Depression is a common problem for people across the world. About 10 percent of the U.S. population over 18 has depression. Women report depression twice as often as men, though it’s not clear if this really shows how many men and women really have depression. And if you have already had depression once, you are at a higher risk of relapsing. It’s a good thing to consider whether you are dipping into clinical depression or just have a low moment.
Here are some things to check for if you think you might be headed toward a depressive episode:
Being aware of your thinking patterns can really help. If you are thinking more negatively than usual, you may just be having a rough day. But also take a look at how those thoughts are affecting your decisions, your outlook on things beyond that day. Are you more frustrated with things, or are you really beating yourself up?
Having trouble concentrating is another symptom of depression. Negative thoughts can lead to trouble making decisions, confusion or forgetfulness. Just a day or two of this doesn’t mean you necessarily have depression. But if your thoughts turn suicidal, seek help right away.
You can feel sad or down without having depression. But you do need to take note of how down you really get. Are you feeling mildly sad or let down, or are you feeling hopeless and helpless? Also, with depression you many feel a sense of being overwhelmed with emotion and have a negative or sad mood that others can sense.
Again, if someone notices you are down or crying, that doesn’t automatically mean you have depression. But if they notice this for several weeks, they may also have noticed other symptoms of an impending episode.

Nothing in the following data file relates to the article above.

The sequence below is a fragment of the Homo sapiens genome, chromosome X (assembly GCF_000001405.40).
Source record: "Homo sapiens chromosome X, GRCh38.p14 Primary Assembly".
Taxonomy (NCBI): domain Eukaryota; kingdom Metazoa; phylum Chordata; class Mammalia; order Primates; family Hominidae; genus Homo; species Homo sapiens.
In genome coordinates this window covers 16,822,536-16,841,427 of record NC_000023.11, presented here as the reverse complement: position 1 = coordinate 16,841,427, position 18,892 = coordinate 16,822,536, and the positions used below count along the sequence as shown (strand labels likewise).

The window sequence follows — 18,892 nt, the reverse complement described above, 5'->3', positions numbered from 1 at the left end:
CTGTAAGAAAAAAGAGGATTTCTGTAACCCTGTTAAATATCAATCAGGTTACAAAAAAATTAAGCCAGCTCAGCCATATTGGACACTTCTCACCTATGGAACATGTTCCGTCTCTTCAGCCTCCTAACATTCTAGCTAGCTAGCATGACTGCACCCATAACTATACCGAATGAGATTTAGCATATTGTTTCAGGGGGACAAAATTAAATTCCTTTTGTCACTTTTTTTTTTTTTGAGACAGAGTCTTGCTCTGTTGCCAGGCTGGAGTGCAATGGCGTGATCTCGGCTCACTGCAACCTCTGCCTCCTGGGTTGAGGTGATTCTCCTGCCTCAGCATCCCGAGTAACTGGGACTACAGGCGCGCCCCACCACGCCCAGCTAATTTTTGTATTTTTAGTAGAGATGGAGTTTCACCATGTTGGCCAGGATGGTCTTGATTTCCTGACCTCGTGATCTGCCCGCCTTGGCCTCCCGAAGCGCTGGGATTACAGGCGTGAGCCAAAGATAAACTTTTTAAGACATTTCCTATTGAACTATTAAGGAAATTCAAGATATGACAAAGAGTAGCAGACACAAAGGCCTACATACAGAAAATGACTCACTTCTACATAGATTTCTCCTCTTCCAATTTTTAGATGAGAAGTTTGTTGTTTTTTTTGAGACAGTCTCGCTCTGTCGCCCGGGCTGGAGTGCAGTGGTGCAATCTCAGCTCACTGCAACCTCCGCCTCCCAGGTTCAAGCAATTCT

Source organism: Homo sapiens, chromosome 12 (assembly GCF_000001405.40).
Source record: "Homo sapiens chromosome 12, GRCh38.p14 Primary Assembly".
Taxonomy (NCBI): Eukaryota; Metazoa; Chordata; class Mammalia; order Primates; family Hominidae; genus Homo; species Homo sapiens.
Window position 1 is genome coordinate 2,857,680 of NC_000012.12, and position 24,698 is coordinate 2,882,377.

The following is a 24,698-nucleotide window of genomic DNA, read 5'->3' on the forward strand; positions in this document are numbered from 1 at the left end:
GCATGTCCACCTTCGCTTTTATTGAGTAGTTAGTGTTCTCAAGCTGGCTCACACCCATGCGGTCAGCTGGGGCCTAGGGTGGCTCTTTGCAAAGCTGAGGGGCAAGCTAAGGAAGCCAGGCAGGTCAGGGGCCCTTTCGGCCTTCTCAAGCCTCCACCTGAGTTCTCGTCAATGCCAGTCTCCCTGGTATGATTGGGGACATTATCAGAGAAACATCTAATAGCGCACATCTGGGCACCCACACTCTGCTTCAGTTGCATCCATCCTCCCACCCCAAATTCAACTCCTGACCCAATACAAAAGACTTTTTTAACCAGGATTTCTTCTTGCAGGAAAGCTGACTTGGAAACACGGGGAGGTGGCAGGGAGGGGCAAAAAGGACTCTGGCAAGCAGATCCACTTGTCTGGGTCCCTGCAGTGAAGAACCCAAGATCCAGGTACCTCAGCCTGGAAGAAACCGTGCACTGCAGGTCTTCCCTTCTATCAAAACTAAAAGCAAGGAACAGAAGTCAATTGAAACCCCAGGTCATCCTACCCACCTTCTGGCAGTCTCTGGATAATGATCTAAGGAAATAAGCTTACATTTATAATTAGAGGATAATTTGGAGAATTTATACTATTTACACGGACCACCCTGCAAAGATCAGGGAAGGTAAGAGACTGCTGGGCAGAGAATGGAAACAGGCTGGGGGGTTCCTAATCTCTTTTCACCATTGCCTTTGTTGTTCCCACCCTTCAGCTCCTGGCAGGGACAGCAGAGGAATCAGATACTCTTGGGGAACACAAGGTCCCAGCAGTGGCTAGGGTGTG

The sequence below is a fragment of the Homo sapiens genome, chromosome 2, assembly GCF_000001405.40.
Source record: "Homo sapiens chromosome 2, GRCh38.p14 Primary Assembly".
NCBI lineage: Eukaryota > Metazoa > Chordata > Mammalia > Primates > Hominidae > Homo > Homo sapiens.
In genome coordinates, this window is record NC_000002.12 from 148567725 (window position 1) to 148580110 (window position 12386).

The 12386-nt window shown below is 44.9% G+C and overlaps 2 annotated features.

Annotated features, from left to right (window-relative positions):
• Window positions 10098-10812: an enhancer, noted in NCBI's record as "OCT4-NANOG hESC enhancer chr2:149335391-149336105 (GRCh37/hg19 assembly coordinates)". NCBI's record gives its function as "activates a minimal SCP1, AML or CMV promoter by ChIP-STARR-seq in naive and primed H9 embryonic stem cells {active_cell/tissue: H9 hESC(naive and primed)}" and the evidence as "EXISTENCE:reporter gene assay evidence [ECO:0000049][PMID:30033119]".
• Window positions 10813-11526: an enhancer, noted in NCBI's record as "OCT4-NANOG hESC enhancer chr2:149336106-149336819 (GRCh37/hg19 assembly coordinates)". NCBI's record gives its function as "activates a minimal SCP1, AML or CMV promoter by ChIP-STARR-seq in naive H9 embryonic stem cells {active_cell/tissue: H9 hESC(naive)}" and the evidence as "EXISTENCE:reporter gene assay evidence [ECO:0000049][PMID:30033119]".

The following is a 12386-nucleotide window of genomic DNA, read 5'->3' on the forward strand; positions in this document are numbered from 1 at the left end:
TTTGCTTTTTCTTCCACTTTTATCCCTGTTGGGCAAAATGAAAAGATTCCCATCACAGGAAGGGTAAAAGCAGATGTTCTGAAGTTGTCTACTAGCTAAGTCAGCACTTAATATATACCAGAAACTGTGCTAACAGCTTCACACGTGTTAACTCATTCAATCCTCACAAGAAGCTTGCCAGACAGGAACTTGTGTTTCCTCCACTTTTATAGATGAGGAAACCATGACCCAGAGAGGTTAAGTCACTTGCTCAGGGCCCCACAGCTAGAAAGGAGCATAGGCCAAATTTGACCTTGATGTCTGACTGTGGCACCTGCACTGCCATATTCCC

Sleep disruption and appetite changes are hallmarks of depression. A night or two of disrupted sleep or eating isn’t necessarily a big deal. But if this continues and makes life even more difficult than it already is, you may need to talk to someone about what’s going on.
Try Something To Shake the Depressive Feeling
Do something about your mood to change it. Go for a walk, talk to a friend, make a decision to think differently for the rest of the day, watch a funny show. Do something that you think would likely help you break the monotony of your mood and thinking patterns. Sometimes, just getting distracted and out of your own head can change the course of your day. Sometimes just getting a good night of sleep can help clear the negative thoughts and give you fresh start.
All of these are things you have probably done at one time or another to give yourself a lift. If these work, chances are you have just had a down day or two. You are capable of bouncing back from a mildly low mood and going on with your life.
If, however, you find that these things don’t work and you continue to feel these symptoms for two weeks or longer, you may be heading into a depressive episode. You may need to take a wait-and-see approach before you can really know where it’s going.
Get Help Now If Things Seem Really Bad
But even if it only lasts for less than a day, if you have thoughts or feelings that truly disturb you, or you seem uncontrollably weepy, call a doctor or mental health counselor. If it is disrupting your daily life or you feel like you might hurt yourself, don’t wait for two weeks — get help now. Supportive friends and family also can help you through these low times. Whether you have a bout with depression or just a low day, a warm support network can help you snap back to your old self.
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Last reviewed: By John M. Grohol, Psy.D. on 13 Apr 2009
Published on PsychCentral.com. All rights reserved.
Krull, E. (2009). Is It Depression Or Just A Bad Mood?. Psych Central. Retrieved on November 1, 2014, from http://psychcentral.com/blog/archives/2009/04/13/is-it-depression-or-just-a-bad-mood/